The 50-acre Boston Common is the country’s oldest park. The Common has served many purposes over the years, including as a campground for British troops during the Revolutionary War, and as green grass for cattle grazing until 1830. The Common today serves picnickers, sunbathers, and people-watchers. Wander freely about this 50-acre green, crisscrossed with walking paths and dotted with monuments. Bostonians hustle to and from the nearby T stations; others stroll leisurely, enjoying the fresh air or engaging in any number of Common activities, from free concerts to political rallies to seasonal festivities.

Which reasons did I say? Did you hear what the uh somewhat intelligible thing that I was talking about with uh…



Um. I heard you say that it was a very timely piece. Immigration policy. Is this the intelligible thing?

Yes, this is the intelligible thing.

[Bagpipes heard in distance, din of children playing, wind.]

Um I was thinking of the location of it particularly being in this um this in between space this sort of cut through street. Looking around it was all these you know the Chinese restaurant obviously. But across the street there were all these like closed like sub-shops and massage places that, um, obviously… yeah, exactly. So it’s not only this space that’s between this immigrant populated location neighborhood of Chinatown, and the Financial District, right? So thinking about those two, um, very timely…collapses with the financial sector and the…yeah, the new Arizona laws that just got passed. And all those people who’ve been effected by that, you know their cancelled dreams. Cancelled American dreams, yeah. I think this piece gives like voice to those people you know.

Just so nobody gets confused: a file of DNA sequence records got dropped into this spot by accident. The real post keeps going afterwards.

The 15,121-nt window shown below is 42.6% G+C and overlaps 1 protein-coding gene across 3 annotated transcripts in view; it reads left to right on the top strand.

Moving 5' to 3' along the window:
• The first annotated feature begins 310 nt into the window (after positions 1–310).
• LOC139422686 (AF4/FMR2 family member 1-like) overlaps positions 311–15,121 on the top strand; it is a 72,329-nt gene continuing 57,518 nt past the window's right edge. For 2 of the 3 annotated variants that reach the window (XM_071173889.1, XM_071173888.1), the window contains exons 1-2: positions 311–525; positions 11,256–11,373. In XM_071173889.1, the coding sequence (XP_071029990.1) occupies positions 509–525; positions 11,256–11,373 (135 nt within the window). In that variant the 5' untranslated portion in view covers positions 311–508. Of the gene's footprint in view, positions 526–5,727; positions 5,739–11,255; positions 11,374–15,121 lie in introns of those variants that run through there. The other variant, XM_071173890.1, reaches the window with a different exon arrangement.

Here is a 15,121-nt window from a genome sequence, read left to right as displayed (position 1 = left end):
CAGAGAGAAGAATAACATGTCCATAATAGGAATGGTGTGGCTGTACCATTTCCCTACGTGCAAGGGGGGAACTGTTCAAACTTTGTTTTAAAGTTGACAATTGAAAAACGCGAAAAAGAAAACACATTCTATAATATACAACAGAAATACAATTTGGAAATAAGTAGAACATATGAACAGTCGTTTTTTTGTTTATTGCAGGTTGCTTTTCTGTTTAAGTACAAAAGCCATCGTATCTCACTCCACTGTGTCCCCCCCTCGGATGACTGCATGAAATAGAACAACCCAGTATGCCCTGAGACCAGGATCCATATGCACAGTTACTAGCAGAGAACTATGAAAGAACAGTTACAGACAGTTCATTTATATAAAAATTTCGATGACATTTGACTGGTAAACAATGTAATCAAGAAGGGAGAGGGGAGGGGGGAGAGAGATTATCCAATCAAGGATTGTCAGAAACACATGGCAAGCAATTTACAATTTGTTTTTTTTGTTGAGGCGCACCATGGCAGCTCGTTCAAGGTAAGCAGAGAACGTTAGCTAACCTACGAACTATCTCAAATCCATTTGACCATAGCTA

Thank god for “Los Suns”.

Los Suns ? (Laughs) Did we talk about that?

[The NBA’s Phoenix Suns wore jersey that read “Los Suns” in a playoff game shortly after the Arizona law that allows police to ask for documentation of an individual based on their appearance or suspicion of being an illegal immigrant. The Suns’ decision was made by team owner as a show of solidarity to the Latino community on their city.]

Um, I don’t think we did?

Do you know about that?

I guess I did, I saw some pictures and I guess I, I was amazed that professionals sports teams have decided to get involved, or that they were allowed to. I thought there was always more separation of…basketball and state.

Yeah, there is!

Church and State.

Yeah, yeah! The Suns definitely drew some heat for it.

(Laughs. Then both laugh.)

Pun intended?

Los Suns Drew Heat. Draw Heat. Yeah, exactly, for doing that, you know, the critique is that sports and politics don’t mix. You know and they should stay, they should stay….bagpipes. [Wind.] But yeah it’s interesting that nobody complains when sports players make the news when they cross over to [Child crying.] to quote news stories when they do something bad, you know when Ben Roethlisberger or Tiger Woods you know stories show up not just on SportsCenter but on the actual news as news segments. It seems like a double standard to say you know sports teams can’t comment on the world, but the world can comment on sports players and teams. Basically, though, I’m happy that the Suns did what they did, you know that’s pretty cool.

Did they draw any fines or anything like that?

No, not at all, I don’t think they did.

That sort of amazes me too. I thought that there was only so much you could put on your uniforms. I don’t know. Even, even, even trying. Wasn’t there something a few years ago when somebody was trying to honor somebody and just had like his, somebody had something on his uniform, and it was just, he was fined, and…

Yeah, and. Maybe yeah that was like an individual player or something?


Rather than like the entire team I think that as long as it’s a team-wide thing then that’s okay. But other teams have done it, like the Mavericks have Los Mavs jerseys. As do the Spurs.


Um, so, other teams have worn these types of uniforms this season, before any of this Arizona law went into effect.

Figures, yeah, they’re all teams in Texas. I would think that they have a pretty big Latino following.